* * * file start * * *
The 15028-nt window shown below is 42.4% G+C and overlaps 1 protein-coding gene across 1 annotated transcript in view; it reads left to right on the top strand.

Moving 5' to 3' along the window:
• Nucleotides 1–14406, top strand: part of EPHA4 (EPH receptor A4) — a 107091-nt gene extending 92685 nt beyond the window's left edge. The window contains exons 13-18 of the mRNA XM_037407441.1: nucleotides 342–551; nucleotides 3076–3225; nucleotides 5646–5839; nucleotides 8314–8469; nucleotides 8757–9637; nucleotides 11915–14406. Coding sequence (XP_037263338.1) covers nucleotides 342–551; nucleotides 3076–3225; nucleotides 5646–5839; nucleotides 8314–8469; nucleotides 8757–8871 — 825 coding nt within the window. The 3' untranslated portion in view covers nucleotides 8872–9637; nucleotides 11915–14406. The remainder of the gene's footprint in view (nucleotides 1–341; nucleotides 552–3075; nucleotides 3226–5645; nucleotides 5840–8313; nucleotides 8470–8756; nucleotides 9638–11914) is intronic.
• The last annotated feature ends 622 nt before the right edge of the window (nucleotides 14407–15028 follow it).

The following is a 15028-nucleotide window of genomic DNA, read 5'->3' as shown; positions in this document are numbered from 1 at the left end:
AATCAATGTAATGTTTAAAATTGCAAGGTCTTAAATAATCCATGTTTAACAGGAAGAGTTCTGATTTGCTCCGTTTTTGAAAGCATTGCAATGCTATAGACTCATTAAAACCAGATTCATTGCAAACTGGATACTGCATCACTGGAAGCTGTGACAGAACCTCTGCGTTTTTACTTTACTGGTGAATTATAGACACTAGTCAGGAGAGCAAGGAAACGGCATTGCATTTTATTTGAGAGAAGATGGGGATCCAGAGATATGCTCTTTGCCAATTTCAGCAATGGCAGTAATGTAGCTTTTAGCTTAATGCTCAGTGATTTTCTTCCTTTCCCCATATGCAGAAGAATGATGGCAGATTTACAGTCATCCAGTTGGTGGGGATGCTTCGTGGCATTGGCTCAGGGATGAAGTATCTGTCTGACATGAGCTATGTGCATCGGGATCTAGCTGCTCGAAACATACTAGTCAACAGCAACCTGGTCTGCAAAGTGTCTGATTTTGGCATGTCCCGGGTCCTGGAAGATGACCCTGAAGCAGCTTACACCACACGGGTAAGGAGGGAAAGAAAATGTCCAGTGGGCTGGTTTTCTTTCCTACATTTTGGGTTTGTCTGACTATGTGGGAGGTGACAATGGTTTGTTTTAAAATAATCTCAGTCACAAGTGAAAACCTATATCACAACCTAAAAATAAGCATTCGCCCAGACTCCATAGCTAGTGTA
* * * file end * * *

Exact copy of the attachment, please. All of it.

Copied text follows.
The 15028-nt window shown below is 42.4% G+C and overlaps 1 protein-coding gene across 1 annotated transcript in view; it reads left to right on the top strand.

Moving 5' to 3' along the window:
• Nucleotides 1–14406, top strand: part of EPHA4 (EPH receptor A4) — a 107091-nt gene extending 92685 nt beyond the window's left edge. The window contains exons 13-18 of the mRNA XM_037407441.1: nucleotides 342–551; nucleotides 3076–3225; nucleotides 5646–5839; nucleotides 8314–8469; nucleotides 8757–9637; nucleotides 11915–14406. Coding sequence (XP_037263338.1) covers nucleotides 342–551; nucleotides 3076–3225; nucleotides 5646–5839; nucleotides 8314–8469; nucleotides 8757–8871 — 825 coding nt within the window. The 3' untranslated portion in view covers nucleotides 8872–9637; nucleotides 11915–14406. The remainder of the gene's footprint in view (nucleotides 1–341; nucleotides 552–3075; nucleotides 3226–5645; nucleotides 5840–8313; nucleotides 8470–8756; nucleotides 9638–11914) is intronic.
• The last annotated feature ends 622 nt before the right edge of the window (nucleotides 14407–15028 follow it).

The following is a 15028-nucleotide window of genomic DNA, read 5'->3' as shown; positions in this document are numbered from 1 at the left end:
AATCAATGTAATGTTTAAAATTGCAAGGTCTTAAATAATCCATGTTTAACAGGAAGAGTTCTGATTTGCTCCGTTTTTGAAAGCATTGCAATGCTATAGACTCATTAAAACCAGATTCATTGCAAACTGGATACTGCATCACTGGAAGCTGTGACAGAACCTCTGCGTTTTTACTTTACTGGTGAATTATAGACACTAGTCAGGAGAGCAAGGAAACGGCATTGCATTTTATTTGAGAGAAGATGGGGATCCAGAGATATGCTCTTTGCCAATTTCAGCAATGGCAGTAATGTAGCTTTTAGCTTAATGCTCAGTGATTTTCTTCCTTTCCCCATATGCAGAAGAATGATGGCAGATTTACAGTCATCCAGTTGGTGGGGATGCTTCGTGGCATTGGCTCAGGGATGAAGTATCTGTCTGACATGAGCTATGTGCATCGGGATCTAGCTGCTCGAAACATACTAGTCAACAGCAACCTGGTCTGCAAAGTGTCTGATTTTGGCATGTCCCGGGTCCTGGAAGATGACCCTGAAGCAGCTTACACCACACGGGTAAGGAGGGAAAGAAAATGTCCAGTGGGCTGGTTTTCTTTCCTACATTTTGGGTTTGTCTGACTATGTGGGAGGTGACAATGGTTTGTTTTAAAATAATCTCAGTCACAAGTGAAAACCTATATCACAACCTAAAAATAAGCATTCGCCCAGACTCCATAGCTAGTGTA